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Who's to blame for losing Iraq? Jeb Bush should ask his brother.

To the editor: Republican presidential candidate Jeb Bush claims that President Obama and Democratic candidate Hillary Rodham Clinton, the former secretary of State, are responsible for the rise of Islamic State because of the administration's troop withdrawal from Iraq. ("Jeb Bush says Hillary Clinton played crucial role in Iraq's decline," Aug. 11)

I'm sure Bush knows that it was his brother, George W. Bush, who negotiated the troop withdrawal. He should also know that the Obama administration could not negotiate an extension because the Iraqi prime minister wanted us to leave.

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Bush, who took four days to decide that he would have acted differently from his brother with regard to the invasion of Iraq, also fails to assess the actions of L. Paul Bremer, the top American administrator in Iraq after the fall of Saddam Hussein. He disbanded the Iraqi military, security and intelligence infrastructure. Many of Hussein's military officers would go on to ally with the militant group now known as Islamic State, which under their guidance has achieved much success.

If Bush really wants to identify the one person to blame for the rise of Islamic State, he can talk to that man when he visits his brother.

Gilbert H. Skopp, Calabasas

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To the editor: Bush's call for soldiers in Iraq should remind everyone that having "boots on the ground" means putting the lives of young Americans at risk.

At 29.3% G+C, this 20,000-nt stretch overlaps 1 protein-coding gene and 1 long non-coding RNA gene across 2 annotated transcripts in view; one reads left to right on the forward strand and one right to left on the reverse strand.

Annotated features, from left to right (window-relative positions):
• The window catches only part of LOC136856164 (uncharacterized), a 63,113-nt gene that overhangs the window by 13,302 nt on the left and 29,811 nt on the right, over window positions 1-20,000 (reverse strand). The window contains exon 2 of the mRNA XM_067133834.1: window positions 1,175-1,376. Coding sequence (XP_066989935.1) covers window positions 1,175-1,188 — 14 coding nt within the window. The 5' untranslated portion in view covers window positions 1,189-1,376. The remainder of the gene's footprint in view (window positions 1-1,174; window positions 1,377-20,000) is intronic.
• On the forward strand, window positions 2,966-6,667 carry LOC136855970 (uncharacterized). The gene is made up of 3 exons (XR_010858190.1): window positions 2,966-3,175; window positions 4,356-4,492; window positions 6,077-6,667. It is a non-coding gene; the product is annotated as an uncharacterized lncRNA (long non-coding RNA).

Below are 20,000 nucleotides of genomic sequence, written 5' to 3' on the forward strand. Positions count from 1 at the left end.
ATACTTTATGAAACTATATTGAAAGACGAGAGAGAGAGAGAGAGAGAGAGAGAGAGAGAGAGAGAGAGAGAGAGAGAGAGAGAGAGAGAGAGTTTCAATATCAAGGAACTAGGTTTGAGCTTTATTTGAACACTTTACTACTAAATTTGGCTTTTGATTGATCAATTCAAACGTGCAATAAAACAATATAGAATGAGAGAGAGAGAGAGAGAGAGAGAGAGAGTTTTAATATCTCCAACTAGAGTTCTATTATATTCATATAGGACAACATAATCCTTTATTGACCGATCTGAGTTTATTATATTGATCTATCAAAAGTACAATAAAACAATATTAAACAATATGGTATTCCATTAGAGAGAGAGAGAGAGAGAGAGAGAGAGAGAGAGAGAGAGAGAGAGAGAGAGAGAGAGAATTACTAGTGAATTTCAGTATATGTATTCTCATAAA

If we are going to live in a state of perpetual war, then we need a perpetual growth in the number of soldiers. Our wars should no longer be fought only by those who have bravely volunteered to protect our country but by all able-bodied young men and women whose freedoms are equally at stake.

If the hawks insist on more wars, then perhaps it's time to give them ample troops to play out their schemes. Why not discuss reinstating a draft? It's very easy to push for more wars if yours are not the feet in those boots.

Pamela Bobit, Anaheim Hills

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To the editor: Jeb Bush said, "It is not true, and was wishful thinking by the administration to claim, that 'the tide of war is receding.'"

I think he is confused. It was his brother who on May 1, 2003, swaggered up to the podium on the aircraft carrier Abraham Lincoln and declared the end of major combat operations in Iraq. Above him was a banner that read "Mission Accomplished." We all know how that turned out.

Do we really want another Bush escalating the war in the Middle East?

Ina Mozer, La Mesa

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